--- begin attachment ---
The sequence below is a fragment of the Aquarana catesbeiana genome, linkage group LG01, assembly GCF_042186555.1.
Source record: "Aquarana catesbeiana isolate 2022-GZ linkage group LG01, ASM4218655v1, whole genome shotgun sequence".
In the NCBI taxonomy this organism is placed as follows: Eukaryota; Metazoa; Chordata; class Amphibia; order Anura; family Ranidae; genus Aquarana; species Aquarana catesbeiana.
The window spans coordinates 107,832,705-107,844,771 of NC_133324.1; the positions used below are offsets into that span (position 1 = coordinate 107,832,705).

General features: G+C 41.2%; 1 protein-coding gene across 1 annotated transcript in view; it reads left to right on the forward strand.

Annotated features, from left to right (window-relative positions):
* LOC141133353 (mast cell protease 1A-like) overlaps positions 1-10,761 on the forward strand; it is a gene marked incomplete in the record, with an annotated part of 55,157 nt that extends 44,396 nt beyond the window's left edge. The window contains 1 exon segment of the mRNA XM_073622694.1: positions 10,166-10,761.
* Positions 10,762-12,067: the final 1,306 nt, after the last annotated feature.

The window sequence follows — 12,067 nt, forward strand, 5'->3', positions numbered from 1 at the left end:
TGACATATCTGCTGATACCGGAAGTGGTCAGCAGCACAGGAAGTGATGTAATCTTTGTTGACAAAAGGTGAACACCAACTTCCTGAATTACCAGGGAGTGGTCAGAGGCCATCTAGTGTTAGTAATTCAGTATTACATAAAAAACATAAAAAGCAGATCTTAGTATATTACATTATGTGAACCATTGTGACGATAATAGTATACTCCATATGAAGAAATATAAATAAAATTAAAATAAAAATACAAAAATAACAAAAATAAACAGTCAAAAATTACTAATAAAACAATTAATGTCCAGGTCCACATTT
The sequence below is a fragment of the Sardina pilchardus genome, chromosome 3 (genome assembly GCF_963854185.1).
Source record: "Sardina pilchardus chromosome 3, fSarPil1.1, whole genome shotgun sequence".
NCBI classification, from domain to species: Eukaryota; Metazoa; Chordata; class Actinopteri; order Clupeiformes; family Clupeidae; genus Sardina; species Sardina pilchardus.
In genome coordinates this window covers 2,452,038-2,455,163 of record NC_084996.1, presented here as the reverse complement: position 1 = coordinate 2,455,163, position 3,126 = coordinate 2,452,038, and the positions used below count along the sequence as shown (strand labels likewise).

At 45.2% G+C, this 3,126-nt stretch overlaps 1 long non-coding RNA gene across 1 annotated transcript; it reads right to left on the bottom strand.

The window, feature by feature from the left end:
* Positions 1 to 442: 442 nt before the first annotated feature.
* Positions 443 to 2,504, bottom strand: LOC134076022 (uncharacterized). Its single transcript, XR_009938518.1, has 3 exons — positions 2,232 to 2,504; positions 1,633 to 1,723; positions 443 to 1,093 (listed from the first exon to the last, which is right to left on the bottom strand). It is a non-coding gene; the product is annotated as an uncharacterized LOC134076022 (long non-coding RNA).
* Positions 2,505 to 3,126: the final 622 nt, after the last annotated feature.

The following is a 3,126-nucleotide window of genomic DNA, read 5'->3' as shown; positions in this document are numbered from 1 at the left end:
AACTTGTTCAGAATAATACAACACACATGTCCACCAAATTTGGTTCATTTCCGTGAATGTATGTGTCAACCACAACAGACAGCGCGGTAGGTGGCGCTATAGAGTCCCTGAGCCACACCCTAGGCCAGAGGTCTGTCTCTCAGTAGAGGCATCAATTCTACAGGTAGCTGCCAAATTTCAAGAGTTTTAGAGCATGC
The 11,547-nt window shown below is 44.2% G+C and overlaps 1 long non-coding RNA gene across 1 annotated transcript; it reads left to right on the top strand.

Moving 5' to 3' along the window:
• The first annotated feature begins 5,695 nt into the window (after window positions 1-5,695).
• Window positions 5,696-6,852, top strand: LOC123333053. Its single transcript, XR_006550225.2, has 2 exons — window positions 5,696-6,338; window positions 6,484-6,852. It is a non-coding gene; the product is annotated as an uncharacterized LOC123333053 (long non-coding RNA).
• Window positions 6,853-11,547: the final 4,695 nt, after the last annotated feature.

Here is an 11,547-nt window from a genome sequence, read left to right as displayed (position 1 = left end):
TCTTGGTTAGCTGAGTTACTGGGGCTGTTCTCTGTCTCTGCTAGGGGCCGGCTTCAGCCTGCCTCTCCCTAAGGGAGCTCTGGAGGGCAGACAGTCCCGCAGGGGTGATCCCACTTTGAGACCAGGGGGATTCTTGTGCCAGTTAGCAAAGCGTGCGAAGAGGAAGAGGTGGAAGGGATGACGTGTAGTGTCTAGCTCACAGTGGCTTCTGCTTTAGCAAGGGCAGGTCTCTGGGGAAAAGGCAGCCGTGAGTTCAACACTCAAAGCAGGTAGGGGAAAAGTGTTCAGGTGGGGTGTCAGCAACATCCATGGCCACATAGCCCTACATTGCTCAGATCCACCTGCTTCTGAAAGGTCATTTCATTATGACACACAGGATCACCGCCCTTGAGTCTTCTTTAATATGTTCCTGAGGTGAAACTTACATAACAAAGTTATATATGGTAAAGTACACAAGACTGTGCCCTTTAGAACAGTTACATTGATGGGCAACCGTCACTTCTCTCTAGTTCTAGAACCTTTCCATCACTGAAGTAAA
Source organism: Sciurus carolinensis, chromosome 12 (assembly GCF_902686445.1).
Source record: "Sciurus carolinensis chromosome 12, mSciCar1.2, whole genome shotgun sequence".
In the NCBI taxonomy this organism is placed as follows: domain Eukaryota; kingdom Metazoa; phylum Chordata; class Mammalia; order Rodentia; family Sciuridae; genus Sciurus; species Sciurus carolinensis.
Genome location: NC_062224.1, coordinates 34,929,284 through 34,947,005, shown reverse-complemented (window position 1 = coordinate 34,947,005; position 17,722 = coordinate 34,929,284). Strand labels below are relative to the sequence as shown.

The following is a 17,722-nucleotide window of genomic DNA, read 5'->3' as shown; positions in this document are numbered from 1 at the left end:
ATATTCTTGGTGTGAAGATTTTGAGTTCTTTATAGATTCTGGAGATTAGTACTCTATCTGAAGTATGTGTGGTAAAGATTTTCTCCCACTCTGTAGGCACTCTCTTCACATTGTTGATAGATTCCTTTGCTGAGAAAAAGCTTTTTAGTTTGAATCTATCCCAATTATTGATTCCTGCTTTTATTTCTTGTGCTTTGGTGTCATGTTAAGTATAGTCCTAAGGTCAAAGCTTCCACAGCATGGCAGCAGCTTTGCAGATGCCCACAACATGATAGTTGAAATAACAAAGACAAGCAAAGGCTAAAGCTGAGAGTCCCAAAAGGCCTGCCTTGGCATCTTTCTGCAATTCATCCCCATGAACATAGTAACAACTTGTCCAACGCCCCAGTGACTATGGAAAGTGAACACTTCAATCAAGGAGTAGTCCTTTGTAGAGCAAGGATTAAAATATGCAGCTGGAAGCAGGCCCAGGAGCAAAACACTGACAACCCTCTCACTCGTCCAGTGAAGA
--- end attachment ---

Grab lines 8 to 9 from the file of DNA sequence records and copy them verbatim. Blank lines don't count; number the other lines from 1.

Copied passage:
* Positions 10,762-12,067: the final 1,306 nt, after the last annotated feature.

The window sequence follows — 12,067 nt, forward strand, 5'->3', positions numbered from 1 at the left end: